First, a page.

Addiewell private jail assaults 'too high'
A report by the chief inspector of prisons has expressed concern about the level of assaults on staff at Addiewell HMP - Scotland's newest prison.
Brigadier Hugh Monro said there were also serious issues with healthcare at the privately-run jail in West Lothian.
In his first inspection of the prison, he said there had been 49 minor incidents of prisoner-on-staff violence in the year to October 2010.
However, he said overall the prison was "impressive" with inmates treated well.
The number of minor prisoner-on-staff assaults at the jail compares with just 14 minor assaults in Edinburgh, seven in Kilmarnock and five in Perth, all of which perform a similar function and are a similar size.
Brigadier Monro, Her Majesty's Chief Inspector of Prisons for Scotland, recommended the prison examined the reasons for the high number of assaults on staff by prisoners, which included two classed as serious.
He said: "Despite staff feeling safe and treating prisoners well, the level of violence in the prison is high when compared with prisons of equivalent size and function.
"Of particular concern is the number of minor staff assaults. The reasons for the high number of assaults should be examined and I will continue to monitor this whole area."
He said that overall the prison was "impressive" with conditions good and prisoners treated well by staff.
However, he said he had "serious concerns" about provision of healthcare, which the report said was basic and not delivered to the same standard as in the community.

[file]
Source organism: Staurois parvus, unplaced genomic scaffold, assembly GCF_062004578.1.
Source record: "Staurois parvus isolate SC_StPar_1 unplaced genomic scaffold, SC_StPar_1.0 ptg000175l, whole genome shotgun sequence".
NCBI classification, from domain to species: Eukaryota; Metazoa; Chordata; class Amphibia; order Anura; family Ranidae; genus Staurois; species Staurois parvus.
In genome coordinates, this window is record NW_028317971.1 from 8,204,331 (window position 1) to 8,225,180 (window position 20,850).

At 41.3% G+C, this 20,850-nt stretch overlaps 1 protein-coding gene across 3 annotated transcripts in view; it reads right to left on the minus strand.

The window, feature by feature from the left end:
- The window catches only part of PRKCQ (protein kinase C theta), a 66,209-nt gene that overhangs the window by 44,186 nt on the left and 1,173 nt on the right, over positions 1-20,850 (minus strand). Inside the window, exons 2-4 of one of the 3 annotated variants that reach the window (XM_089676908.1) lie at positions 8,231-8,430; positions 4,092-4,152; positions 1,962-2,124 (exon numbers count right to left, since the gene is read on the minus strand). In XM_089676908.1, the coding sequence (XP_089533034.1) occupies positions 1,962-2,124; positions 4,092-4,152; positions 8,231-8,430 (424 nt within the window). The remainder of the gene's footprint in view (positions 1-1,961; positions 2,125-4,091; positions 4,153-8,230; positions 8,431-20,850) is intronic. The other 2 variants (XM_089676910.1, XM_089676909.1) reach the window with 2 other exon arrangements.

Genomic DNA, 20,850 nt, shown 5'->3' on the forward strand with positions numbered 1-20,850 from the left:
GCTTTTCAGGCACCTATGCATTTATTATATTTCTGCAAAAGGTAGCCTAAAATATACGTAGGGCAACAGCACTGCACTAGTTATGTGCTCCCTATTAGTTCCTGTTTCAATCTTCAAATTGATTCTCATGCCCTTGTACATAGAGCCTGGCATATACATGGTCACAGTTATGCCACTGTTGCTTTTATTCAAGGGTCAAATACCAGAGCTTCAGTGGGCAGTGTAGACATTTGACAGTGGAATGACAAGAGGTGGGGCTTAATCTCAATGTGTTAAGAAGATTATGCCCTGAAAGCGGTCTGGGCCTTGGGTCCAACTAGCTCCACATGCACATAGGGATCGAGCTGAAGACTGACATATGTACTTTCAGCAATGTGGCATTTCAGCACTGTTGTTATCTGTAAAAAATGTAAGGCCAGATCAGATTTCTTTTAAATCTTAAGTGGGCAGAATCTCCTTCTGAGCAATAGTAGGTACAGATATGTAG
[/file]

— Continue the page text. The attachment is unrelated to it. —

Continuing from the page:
Brigadier Monro said that healthcare record-keeping was "almost chaotic" with paperwork inappropriately filed.
He said there were long waiting lists to see a doctor, and recommended that an infection control policy be introduced as a matter of urgency as there was currently no policy.
Matter of urgency
The report said: "Given the serious concerns relating to the provision of healthcare the inspectorate intends to re-inspect this area next year to ensure that suitable standards have been achieved."
The document said there was good access to learning, skills and employability opportunities for prisoners and that every effort was made to maintain contact between prisoners and their families.
It highlighted that good links had been developed with community-based organisations with a view to helping prisoners reintegrate into the community and reduce the risk of reoffending.
The report, on an inspection carried out in late November 2010, also praised searching procedures and continuous efforts to deter and defeat smuggling.
Designed to hold 700 prisoners, the prison opened in December 2008 and is run by private firm, Sodexo Justice Services.